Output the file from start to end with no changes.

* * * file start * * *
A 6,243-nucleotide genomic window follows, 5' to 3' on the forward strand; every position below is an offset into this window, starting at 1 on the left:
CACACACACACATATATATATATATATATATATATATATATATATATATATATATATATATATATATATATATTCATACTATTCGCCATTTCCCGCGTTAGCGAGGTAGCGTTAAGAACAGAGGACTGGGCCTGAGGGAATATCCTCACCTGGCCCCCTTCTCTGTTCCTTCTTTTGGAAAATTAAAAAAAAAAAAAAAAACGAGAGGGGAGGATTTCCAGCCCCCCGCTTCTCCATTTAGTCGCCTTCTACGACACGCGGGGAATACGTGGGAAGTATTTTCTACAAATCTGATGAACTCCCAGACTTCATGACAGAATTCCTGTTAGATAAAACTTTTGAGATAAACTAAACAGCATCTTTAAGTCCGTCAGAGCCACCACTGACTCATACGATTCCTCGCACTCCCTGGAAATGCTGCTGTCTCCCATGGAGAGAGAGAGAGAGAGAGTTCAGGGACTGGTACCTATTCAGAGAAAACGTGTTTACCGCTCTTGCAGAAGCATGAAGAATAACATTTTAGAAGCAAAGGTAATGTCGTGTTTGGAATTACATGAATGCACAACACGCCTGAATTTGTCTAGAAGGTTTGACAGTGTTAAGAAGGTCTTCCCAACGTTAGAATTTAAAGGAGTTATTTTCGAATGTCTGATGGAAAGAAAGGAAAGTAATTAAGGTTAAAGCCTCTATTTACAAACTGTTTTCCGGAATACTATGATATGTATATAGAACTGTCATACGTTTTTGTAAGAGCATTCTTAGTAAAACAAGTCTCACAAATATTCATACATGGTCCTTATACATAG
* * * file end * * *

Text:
A 6,243-nucleotide genomic window follows, 5' to 3' on the forward strand; every position below is an offset into this window, starting at 1 on the left:
CACACACACACATATATATATATATATATATATATATATATATATATATATATATATATATATATATATATATTCATACTATTCGCCATTTCCCGCGTTAGCGAGGTAGCGTTAAGAACAGAGGACTGGGCCTGAGGGAATATCCTCACCTGGCCCCCTTCTCTGTTCCTTCTTTTGGAAAATTAAAAAAAAAAAAAAAAACGAGAGGGGAGGATTTCCAGCCCCCCGCTTCTCCATTTAGTCGCCTTCTACGACACGCGGGGAATACGTGGGAAGTATTTTCTACAAATCTGATGAACTCCCAGACTTCATGACAGAATTCCTGTTAGATAAAACTTTTGAGATAAACTAAACAGCATCTTTAAGTCCGTCAGAGCCACCACTGACTCATACGATTCCTCGCACTCCCTGGAAATGCTGCTGTCTCCCATGGAGAGAGAGAGAGAGAGAGTTCAGGGACTGGTACCTATTCAGAGAAAACGTGTTTACCGCTCTTGCAGAAGCATGAAGAATAACATTTTAGAAGCAAAGGTAATGTCGTGTTTGGAATTACATGAATGCACAACACGCCTGAATTTGTCTAGAAGGTTTGACAGTGTTAAGAAGGTCTTCCCAACGTTAGAATTTAAAGGAGTTATTTTCGAATGTCTGATGGAAAGAAAGGAAAGTAATTAAGGTTAAAGCCTCTATTTACAAACTGTTTTCCGGAATACTATGATATGTATATAGAACTGTCATACGTTTTTGTAAGAGCATTCTTAGTAAAACAAGTCTCACAAATATTCATACATGGTCCTTATACATAG